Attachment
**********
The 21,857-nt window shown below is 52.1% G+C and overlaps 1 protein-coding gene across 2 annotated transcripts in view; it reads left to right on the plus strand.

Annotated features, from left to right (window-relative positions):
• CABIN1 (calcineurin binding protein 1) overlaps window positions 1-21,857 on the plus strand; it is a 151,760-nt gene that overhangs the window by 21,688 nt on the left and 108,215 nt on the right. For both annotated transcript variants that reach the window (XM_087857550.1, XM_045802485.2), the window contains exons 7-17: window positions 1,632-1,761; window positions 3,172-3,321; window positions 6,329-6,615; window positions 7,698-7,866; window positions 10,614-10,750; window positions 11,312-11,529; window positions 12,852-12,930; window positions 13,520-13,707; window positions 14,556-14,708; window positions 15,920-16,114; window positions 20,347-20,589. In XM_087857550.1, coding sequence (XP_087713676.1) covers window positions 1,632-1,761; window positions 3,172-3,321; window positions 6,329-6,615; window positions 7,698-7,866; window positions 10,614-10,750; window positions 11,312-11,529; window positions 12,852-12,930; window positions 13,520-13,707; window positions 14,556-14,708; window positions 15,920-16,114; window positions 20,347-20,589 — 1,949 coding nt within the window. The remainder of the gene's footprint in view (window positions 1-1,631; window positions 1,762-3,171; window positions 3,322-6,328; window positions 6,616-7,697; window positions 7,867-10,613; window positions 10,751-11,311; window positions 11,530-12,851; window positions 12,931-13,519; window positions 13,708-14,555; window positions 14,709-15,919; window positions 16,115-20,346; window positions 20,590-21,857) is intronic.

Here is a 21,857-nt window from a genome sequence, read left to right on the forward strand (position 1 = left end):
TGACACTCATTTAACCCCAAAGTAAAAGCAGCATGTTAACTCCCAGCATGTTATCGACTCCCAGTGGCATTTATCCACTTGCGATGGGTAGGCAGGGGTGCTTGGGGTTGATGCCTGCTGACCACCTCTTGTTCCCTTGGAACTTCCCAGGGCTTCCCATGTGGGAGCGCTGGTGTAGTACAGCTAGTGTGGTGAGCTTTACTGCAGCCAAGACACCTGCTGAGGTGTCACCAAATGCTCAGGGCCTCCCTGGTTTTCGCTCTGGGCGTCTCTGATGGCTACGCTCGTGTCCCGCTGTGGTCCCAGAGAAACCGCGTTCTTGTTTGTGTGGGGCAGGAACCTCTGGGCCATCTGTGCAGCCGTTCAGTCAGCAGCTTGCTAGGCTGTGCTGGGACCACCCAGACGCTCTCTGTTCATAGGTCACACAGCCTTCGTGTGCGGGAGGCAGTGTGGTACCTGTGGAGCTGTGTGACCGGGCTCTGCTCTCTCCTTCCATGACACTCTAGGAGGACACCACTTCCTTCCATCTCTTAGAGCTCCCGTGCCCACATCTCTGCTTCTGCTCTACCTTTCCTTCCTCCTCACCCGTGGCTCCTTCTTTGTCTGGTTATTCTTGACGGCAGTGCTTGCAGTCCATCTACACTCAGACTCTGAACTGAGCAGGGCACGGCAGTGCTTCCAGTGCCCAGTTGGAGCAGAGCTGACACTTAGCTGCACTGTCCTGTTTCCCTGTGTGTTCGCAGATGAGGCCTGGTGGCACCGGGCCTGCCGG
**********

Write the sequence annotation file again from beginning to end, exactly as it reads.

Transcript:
The 21,857-nt window shown below is 52.1% G+C and overlaps 1 protein-coding gene across 2 annotated transcripts in view; it reads left to right on the plus strand.

Annotated features, from left to right (window-relative positions):
• CABIN1 (calcineurin binding protein 1) overlaps window positions 1-21,857 on the plus strand; it is a 151,760-nt gene that overhangs the window by 21,688 nt on the left and 108,215 nt on the right. For both annotated transcript variants that reach the window (XM_087857550.1, XM_045802485.2), the window contains exons 7-17: window positions 1,632-1,761; window positions 3,172-3,321; window positions 6,329-6,615; window positions 7,698-7,866; window positions 10,614-10,750; window positions 11,312-11,529; window positions 12,852-12,930; window positions 13,520-13,707; window positions 14,556-14,708; window positions 15,920-16,114; window positions 20,347-20,589. In XM_087857550.1, coding sequence (XP_087713676.1) covers window positions 1,632-1,761; window positions 3,172-3,321; window positions 6,329-6,615; window positions 7,698-7,866; window positions 10,614-10,750; window positions 11,312-11,529; window positions 12,852-12,930; window positions 13,520-13,707; window positions 14,556-14,708; window positions 15,920-16,114; window positions 20,347-20,589 — 1,949 coding nt within the window. The remainder of the gene's footprint in view (window positions 1-1,631; window positions 1,762-3,171; window positions 3,322-6,328; window positions 6,616-7,697; window positions 7,867-10,613; window positions 10,751-11,311; window positions 11,530-12,851; window positions 12,931-13,519; window positions 13,708-14,555; window positions 14,709-15,919; window positions 16,115-20,346; window positions 20,590-21,857) is intronic.

Here is a 21,857-nt window from a genome sequence, read left to right on the forward strand (position 1 = left end):
TGACACTCATTTAACCCCAAAGTAAAAGCAGCATGTTAACTCCCAGCATGTTATCGACTCCCAGTGGCATTTATCCACTTGCGATGGGTAGGCAGGGGTGCTTGGGGTTGATGCCTGCTGACCACCTCTTGTTCCCTTGGAACTTCCCAGGGCTTCCCATGTGGGAGCGCTGGTGTAGTACAGCTAGTGTGGTGAGCTTTACTGCAGCCAAGACACCTGCTGAGGTGTCACCAAATGCTCAGGGCCTCCCTGGTTTTCGCTCTGGGCGTCTCTGATGGCTACGCTCGTGTCCCGCTGTGGTCCCAGAGAAACCGCGTTCTTGTTTGTGTGGGGCAGGAACCTCTGGGCCATCTGTGCAGCCGTTCAGTCAGCAGCTTGCTAGGCTGTGCTGGGACCACCCAGACGCTCTCTGTTCATAGGTCACACAGCCTTCGTGTGCGGGAGGCAGTGTGGTACCTGTGGAGCTGTGTGACCGGGCTCTGCTCTCTCCTTCCATGACACTCTAGGAGGACACCACTTCCTTCCATCTCTTAGAGCTCCCGTGCCCACATCTCTGCTTCTGCTCTACCTTTCCTTCCTCCTCACCCGTGGCTCCTTCTTTGTCTGGTTATTCTTGACGGCAGTGCTTGCAGTCCATCTACACTCAGACTCTGAACTGAGCAGGGCACGGCAGTGCTTCCAGTGCCCAGTTGGAGCAGAGCTGACACTTAGCTGCACTGTCCTGTTTCCCTGTGTGTTCGCAGATGAGGCCTGGTGGCACCGGGCCTGCCGG